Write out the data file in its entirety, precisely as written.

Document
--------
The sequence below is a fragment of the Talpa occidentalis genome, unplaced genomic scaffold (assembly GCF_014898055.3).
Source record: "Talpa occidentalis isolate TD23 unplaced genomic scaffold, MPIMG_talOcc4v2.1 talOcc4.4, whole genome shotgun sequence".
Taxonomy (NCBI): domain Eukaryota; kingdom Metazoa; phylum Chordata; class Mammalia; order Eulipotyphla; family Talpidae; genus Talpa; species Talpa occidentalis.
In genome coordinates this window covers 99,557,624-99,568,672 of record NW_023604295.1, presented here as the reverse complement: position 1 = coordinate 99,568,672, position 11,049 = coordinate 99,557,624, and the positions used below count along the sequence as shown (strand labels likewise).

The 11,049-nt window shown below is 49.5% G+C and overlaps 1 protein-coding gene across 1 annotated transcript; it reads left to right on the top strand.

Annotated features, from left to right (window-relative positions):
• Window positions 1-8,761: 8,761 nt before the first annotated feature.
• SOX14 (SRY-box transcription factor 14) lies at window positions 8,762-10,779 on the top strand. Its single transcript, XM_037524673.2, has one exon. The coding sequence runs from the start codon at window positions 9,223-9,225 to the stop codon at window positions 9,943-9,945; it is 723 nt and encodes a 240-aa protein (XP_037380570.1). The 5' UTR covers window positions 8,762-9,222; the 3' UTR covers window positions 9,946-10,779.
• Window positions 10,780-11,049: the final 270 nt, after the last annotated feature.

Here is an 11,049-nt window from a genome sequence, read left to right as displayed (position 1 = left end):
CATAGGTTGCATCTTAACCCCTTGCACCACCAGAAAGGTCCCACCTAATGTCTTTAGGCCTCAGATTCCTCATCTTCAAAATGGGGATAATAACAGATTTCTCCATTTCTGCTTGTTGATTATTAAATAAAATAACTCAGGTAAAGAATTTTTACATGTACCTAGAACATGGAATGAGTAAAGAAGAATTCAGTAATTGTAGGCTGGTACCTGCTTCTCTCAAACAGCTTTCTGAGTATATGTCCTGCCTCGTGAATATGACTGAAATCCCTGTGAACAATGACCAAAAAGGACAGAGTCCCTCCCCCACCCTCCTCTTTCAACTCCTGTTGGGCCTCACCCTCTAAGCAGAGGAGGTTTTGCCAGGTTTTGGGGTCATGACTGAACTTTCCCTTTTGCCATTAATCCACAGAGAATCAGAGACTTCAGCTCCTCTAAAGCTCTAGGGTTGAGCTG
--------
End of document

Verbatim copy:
The sequence below is a fragment of the Talpa occidentalis genome, unplaced genomic scaffold (assembly GCF_014898055.3).
Source record: "Talpa occidentalis isolate TD23 unplaced genomic scaffold, MPIMG_talOcc4v2.1 talOcc4.4, whole genome shotgun sequence".
Taxonomy (NCBI): domain Eukaryota; kingdom Metazoa; phylum Chordata; class Mammalia; order Eulipotyphla; family Talpidae; genus Talpa; species Talpa occidentalis.
In genome coordinates this window covers 99,557,624-99,568,672 of record NW_023604295.1, presented here as the reverse complement: position 1 = coordinate 99,568,672, position 11,049 = coordinate 99,557,624, and the positions used below count along the sequence as shown (strand labels likewise).

The 11,049-nt window shown below is 49.5% G+C and overlaps 1 protein-coding gene across 1 annotated transcript; it reads left to right on the top strand.

Annotated features, from left to right (window-relative positions):
• Window positions 1-8,761: 8,761 nt before the first annotated feature.
• SOX14 (SRY-box transcription factor 14) lies at window positions 8,762-10,779 on the top strand. Its single transcript, XM_037524673.2, has one exon. The coding sequence runs from the start codon at window positions 9,223-9,225 to the stop codon at window positions 9,943-9,945; it is 723 nt and encodes a 240-aa protein (XP_037380570.1). The 5' UTR covers window positions 8,762-9,222; the 3' UTR covers window positions 9,946-10,779.
• Window positions 10,780-11,049: the final 270 nt, after the last annotated feature.

Here is an 11,049-nt window from a genome sequence, read left to right as displayed (position 1 = left end):
CATAGGTTGCATCTTAACCCCTTGCACCACCAGAAAGGTCCCACCTAATGTCTTTAGGCCTCAGATTCCTCATCTTCAAAATGGGGATAATAACAGATTTCTCCATTTCTGCTTGTTGATTATTAAATAAAATAACTCAGGTAAAGAATTTTTACATGTACCTAGAACATGGAATGAGTAAAGAAGAATTCAGTAATTGTAGGCTGGTACCTGCTTCTCTCAAACAGCTTTCTGAGTATATGTCCTGCCTCGTGAATATGACTGAAATCCCTGTGAACAATGACCAAAAAGGACAGAGTCCCTCCCCCACCCTCCTCTTTCAACTCCTGTTGGGCCTCACCCTCTAAGCAGAGGAGGTTTTGCCAGGTTTTGGGGTCATGACTGAACTTTCCCTTTTGCCATTAATCCACAGAGAATCAGAGACTTCAGCTCCTCTAAAGCTCTAGGGTTGAGCTG